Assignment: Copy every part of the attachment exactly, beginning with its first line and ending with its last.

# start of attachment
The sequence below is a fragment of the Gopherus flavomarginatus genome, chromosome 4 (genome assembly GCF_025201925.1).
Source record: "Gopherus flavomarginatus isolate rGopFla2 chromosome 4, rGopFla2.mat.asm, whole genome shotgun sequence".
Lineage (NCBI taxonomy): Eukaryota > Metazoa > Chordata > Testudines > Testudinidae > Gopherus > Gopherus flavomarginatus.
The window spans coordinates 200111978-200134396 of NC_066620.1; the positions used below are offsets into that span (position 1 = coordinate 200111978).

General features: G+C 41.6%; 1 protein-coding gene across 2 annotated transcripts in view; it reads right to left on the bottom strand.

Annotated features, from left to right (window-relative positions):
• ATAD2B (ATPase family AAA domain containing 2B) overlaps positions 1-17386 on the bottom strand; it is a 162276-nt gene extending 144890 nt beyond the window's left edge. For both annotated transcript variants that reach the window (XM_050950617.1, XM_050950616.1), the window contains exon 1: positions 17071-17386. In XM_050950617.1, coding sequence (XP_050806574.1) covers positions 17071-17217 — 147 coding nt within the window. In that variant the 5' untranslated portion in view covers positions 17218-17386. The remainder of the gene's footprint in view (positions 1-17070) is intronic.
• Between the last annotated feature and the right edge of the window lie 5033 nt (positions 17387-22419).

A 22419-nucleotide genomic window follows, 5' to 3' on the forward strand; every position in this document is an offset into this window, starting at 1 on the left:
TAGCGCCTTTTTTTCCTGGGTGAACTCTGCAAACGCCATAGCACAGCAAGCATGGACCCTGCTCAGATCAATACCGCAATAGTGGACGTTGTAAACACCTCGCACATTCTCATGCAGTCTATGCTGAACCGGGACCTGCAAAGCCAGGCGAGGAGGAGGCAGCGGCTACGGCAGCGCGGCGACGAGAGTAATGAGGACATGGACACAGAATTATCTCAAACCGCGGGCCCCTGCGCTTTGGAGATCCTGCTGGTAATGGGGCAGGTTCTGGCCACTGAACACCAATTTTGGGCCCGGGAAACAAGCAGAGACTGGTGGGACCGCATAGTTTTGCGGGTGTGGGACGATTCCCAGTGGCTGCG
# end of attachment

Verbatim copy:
The sequence below is a fragment of the Gopherus flavomarginatus genome, chromosome 4 (genome assembly GCF_025201925.1).
Source record: "Gopherus flavomarginatus isolate rGopFla2 chromosome 4, rGopFla2.mat.asm, whole genome shotgun sequence".
Lineage (NCBI taxonomy): Eukaryota > Metazoa > Chordata > Testudines > Testudinidae > Gopherus > Gopherus flavomarginatus.
The window spans coordinates 200111978-200134396 of NC_066620.1; the positions used below are offsets into that span (position 1 = coordinate 200111978).

General features: G+C 41.6%; 1 protein-coding gene across 2 annotated transcripts in view; it reads right to left on the bottom strand.

Annotated features, from left to right (window-relative positions):
• ATAD2B (ATPase family AAA domain containing 2B) overlaps positions 1-17386 on the bottom strand; it is a 162276-nt gene extending 144890 nt beyond the window's left edge. For both annotated transcript variants that reach the window (XM_050950617.1, XM_050950616.1), the window contains exon 1: positions 17071-17386. In XM_050950617.1, coding sequence (XP_050806574.1) covers positions 17071-17217 — 147 coding nt within the window. In that variant the 5' untranslated portion in view covers positions 17218-17386. The remainder of the gene's footprint in view (positions 1-17070) is intronic.
• Between the last annotated feature and the right edge of the window lie 5033 nt (positions 17387-22419).

A 22419-nucleotide genomic window follows, 5' to 3' on the forward strand; every position in this document is an offset into this window, starting at 1 on the left:
TAGCGCCTTTTTTTCCTGGGTGAACTCTGCAAACGCCATAGCACAGCAAGCATGGACCCTGCTCAGATCAATACCGCAATAGTGGACGTTGTAAACACCTCGCACATTCTCATGCAGTCTATGCTGAACCGGGACCTGCAAAGCCAGGCGAGGAGGAGGCAGCGGCTACGGCAGCGCGGCGACGAGAGTAATGAGGACATGGACACAGAATTATCTCAAACCGCGGGCCCCTGCGCTTTGGAGATCCTGCTGGTAATGGGGCAGGTTCTGGCCACTGAACACCAATTTTGGGCCCGGGAAACAAGCAGAGACTGGTGGGACCGCATAGTTTTGCGGGTGTGGGACGATTCCCAGTGGCTGCG